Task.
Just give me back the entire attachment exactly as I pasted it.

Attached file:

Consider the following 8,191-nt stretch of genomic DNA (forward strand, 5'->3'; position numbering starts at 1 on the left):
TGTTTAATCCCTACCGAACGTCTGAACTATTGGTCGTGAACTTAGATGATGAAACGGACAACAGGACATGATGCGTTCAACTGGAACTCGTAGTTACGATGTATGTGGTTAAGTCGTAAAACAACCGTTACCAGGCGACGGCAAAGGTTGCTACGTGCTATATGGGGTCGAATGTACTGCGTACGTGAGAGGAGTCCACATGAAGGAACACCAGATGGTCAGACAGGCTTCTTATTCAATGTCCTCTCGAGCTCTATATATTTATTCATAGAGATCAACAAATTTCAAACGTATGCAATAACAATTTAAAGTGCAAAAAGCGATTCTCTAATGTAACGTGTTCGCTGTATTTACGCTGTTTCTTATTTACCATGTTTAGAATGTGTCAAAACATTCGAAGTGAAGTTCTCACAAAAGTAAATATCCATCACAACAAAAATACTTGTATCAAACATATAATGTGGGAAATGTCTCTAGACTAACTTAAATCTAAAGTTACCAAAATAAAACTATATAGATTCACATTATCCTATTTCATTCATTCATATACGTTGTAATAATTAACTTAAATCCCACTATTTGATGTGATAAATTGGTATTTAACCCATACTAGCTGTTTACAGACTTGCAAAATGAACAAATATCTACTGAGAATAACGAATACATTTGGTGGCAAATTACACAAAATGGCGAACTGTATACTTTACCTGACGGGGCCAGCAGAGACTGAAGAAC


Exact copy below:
Consider the following 8,191-nt stretch of genomic DNA (forward strand, 5'->3'; position numbering starts at 1 on the left):
TGTTTAATCCCTACCGAACGTCTGAACTATTGGTCGTGAACTTAGATGATGAAACGGACAACAGGACATGATGCGTTCAACTGGAACTCGTAGTTACGATGTATGTGGTTAAGTCGTAAAACAACCGTTACCAGGCGACGGCAAAGGTTGCTACGTGCTATATGGGGTCGAATGTACTGCGTACGTGAGAGGAGTCCACATGAAGGAACACCAGATGGTCAGACAGGCTTCTTATTCAATGTCCTCTCGAGCTCTATATATTTATTCATAGAGATCAACAAATTTCAAACGTATGCAATAACAATTTAAAGTGCAAAAAGCGATTCTCTAATGTAACGTGTTCGCTGTATTTACGCTGTTTCTTATTTACCATGTTTAGAATGTGTCAAAACATTCGAAGTGAAGTTCTCACAAAAGTAAATATCCATCACAACAAAAATACTTGTATCAAACATATAATGTGGGAAATGTCTCTAGACTAACTTAAATCTAAAGTTACCAAAATAAAACTATATAGATTCACATTATCCTATTTCATTCATTCATATACGTTGTAATAATTAACTTAAATCCCACTATTTGATGTGATAAATTGGTATTTAACCCATACTAGCTGTTTACAGACTTGCAAAATGAACAAATATCTACTGAGAATAACGAATACATTTGGTGGCAAATTACACAAAATGGCGAACTGTATACTTTACCTGACGGGGCCAGCAGAGACTGAAGAAC